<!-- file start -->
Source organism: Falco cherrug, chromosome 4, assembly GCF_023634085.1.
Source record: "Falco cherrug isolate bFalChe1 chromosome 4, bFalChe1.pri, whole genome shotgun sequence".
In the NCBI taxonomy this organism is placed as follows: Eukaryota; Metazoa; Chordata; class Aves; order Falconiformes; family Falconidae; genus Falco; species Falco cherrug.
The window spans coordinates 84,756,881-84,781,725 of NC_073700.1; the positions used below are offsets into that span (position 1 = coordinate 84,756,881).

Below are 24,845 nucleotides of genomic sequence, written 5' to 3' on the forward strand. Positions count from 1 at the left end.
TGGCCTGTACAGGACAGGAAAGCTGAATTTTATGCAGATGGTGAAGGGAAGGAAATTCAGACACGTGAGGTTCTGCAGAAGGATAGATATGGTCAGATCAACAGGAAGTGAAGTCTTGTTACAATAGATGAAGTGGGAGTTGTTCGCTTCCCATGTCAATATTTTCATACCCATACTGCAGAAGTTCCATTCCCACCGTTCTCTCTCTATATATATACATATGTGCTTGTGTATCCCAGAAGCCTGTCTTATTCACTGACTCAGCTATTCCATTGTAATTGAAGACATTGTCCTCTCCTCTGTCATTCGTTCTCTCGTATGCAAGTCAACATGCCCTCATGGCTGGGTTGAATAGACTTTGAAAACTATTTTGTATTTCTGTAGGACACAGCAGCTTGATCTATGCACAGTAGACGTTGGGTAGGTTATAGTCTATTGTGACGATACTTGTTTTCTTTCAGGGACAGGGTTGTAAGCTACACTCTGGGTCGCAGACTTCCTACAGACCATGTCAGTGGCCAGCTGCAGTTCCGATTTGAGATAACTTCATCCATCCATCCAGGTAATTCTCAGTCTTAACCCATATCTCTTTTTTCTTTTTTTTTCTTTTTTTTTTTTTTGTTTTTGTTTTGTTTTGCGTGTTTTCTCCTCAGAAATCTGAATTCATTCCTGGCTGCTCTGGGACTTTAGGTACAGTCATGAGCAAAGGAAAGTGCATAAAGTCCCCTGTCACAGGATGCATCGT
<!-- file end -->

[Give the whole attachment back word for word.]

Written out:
Source organism: Falco cherrug, chromosome 4, assembly GCF_023634085.1.
Source record: "Falco cherrug isolate bFalChe1 chromosome 4, bFalChe1.pri, whole genome shotgun sequence".
In the NCBI taxonomy this organism is placed as follows: Eukaryota; Metazoa; Chordata; class Aves; order Falconiformes; family Falconidae; genus Falco; species Falco cherrug.
The window spans coordinates 84,756,881-84,781,725 of NC_073700.1; the positions used below are offsets into that span (position 1 = coordinate 84,756,881).

Below are 24,845 nucleotides of genomic sequence, written 5' to 3' on the forward strand. Positions count from 1 at the left end.
TGGCCTGTACAGGACAGGAAAGCTGAATTTTATGCAGATGGTGAAGGGAAGGAAATTCAGACACGTGAGGTTCTGCAGAAGGATAGATATGGTCAGATCAACAGGAAGTGAAGTCTTGTTACAATAGATGAAGTGGGAGTTGTTCGCTTCCCATGTCAATATTTTCATACCCATACTGCAGAAGTTCCATTCCCACCGTTCTCTCTCTATATATATACATATGTGCTTGTGTATCCCAGAAGCCTGTCTTATTCACTGACTCAGCTATTCCATTGTAATTGAAGACATTGTCCTCTCCTCTGTCATTCGTTCTCTCGTATGCAAGTCAACATGCCCTCATGGCTGGGTTGAATAGACTTTGAAAACTATTTTGTATTTCTGTAGGACACAGCAGCTTGATCTATGCACAGTAGACGTTGGGTAGGTTATAGTCTATTGTGACGATACTTGTTTTCTTTCAGGGACAGGGTTGTAAGCTACACTCTGGGTCGCAGACTTCCTACAGACCATGTCAGTGGCCAGCTGCAGTTCCGATTTGAGATAACTTCATCCATCCATCCAGGTAATTCTCAGTCTTAACCCATATCTCTTTTTTCTTTTTTTTTCTTTTTTTTTTTTTTGTTTTTGTTTTGTTTTGCGTGTTTTCTCCTCAGAAATCTGAATTCATTCCTGGCTGCTCTGGGACTTTAGGTACAGTCATGAGCAAAGGAAAGTGCATAAAGTCCCCTGTCACAGGATGCATCGT